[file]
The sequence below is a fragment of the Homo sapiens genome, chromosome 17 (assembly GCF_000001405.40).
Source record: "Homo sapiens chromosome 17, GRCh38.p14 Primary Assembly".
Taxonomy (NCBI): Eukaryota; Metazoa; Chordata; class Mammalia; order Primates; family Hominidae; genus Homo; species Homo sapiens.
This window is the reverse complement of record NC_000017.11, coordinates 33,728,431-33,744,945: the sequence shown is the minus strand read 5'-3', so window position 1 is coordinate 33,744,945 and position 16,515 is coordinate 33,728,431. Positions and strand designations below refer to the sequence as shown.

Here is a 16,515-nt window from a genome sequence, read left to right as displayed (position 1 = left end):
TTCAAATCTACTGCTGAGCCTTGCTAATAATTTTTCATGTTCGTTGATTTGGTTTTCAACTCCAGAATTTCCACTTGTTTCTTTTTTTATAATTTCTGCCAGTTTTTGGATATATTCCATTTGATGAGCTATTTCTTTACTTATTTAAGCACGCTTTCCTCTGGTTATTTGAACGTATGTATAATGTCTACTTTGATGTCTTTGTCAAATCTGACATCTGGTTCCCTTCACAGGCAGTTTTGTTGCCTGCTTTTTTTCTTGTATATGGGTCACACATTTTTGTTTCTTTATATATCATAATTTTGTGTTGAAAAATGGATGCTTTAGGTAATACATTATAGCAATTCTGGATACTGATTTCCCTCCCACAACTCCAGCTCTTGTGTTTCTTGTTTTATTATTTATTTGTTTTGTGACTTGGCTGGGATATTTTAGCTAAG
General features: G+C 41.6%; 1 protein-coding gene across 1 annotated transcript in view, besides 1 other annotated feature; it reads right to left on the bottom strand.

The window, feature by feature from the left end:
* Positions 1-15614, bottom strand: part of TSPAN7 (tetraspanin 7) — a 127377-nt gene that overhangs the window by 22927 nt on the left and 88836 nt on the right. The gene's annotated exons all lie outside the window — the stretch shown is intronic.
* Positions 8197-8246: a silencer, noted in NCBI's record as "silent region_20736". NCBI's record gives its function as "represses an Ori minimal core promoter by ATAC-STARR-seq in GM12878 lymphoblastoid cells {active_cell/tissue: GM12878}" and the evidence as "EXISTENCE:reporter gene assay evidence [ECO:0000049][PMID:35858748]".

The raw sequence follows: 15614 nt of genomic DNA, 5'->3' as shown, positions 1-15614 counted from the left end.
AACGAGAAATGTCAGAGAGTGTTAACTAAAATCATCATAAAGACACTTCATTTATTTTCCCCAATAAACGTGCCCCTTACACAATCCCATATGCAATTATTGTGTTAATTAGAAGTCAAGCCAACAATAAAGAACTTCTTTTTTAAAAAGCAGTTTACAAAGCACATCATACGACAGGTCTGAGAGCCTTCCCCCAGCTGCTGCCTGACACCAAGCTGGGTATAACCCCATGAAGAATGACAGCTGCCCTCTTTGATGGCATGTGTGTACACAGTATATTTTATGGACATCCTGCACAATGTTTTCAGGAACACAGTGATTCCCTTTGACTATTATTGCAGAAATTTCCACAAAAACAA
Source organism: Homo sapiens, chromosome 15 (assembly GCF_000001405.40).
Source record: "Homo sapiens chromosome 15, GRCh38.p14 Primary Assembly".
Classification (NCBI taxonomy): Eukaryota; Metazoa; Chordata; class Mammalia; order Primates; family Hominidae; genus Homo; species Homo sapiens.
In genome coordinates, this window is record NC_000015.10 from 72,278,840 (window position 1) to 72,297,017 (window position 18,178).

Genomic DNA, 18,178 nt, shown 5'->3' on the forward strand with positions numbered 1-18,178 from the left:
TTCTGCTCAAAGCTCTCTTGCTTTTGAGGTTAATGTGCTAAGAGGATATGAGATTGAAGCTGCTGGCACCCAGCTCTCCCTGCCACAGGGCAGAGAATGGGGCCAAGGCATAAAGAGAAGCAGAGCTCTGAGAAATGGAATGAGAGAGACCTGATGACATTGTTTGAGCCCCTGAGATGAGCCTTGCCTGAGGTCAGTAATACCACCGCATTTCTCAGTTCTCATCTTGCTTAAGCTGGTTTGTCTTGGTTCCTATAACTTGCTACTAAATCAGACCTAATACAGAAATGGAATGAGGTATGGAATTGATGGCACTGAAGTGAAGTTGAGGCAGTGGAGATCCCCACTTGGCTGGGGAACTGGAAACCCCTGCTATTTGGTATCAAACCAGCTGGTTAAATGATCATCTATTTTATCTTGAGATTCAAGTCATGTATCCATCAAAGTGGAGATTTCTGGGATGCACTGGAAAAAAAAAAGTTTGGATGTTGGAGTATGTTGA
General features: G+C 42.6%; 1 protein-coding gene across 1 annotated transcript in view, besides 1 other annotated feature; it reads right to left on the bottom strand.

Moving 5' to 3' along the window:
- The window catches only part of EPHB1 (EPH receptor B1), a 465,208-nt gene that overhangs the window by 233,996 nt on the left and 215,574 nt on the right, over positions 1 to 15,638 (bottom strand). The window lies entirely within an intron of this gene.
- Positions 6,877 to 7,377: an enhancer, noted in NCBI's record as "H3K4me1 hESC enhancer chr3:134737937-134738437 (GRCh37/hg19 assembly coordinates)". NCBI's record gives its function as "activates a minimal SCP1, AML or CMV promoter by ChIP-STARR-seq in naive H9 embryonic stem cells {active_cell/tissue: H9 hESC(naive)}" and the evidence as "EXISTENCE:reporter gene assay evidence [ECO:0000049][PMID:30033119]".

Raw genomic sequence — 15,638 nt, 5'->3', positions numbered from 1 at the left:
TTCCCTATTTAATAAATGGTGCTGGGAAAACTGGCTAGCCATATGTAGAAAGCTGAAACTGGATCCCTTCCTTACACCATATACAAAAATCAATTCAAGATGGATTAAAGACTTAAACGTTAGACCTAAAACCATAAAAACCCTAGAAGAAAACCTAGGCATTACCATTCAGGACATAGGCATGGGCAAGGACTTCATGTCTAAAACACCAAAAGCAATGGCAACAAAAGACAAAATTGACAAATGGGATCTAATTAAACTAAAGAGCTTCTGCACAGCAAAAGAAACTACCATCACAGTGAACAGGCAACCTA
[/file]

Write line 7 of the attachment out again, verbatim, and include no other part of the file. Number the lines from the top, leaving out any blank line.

General features: G+C 41.6%; 1 protein-coding gene across 1 annotated transcript in view, besides 1 other annotated feature; it reads right to left on the bottom strand.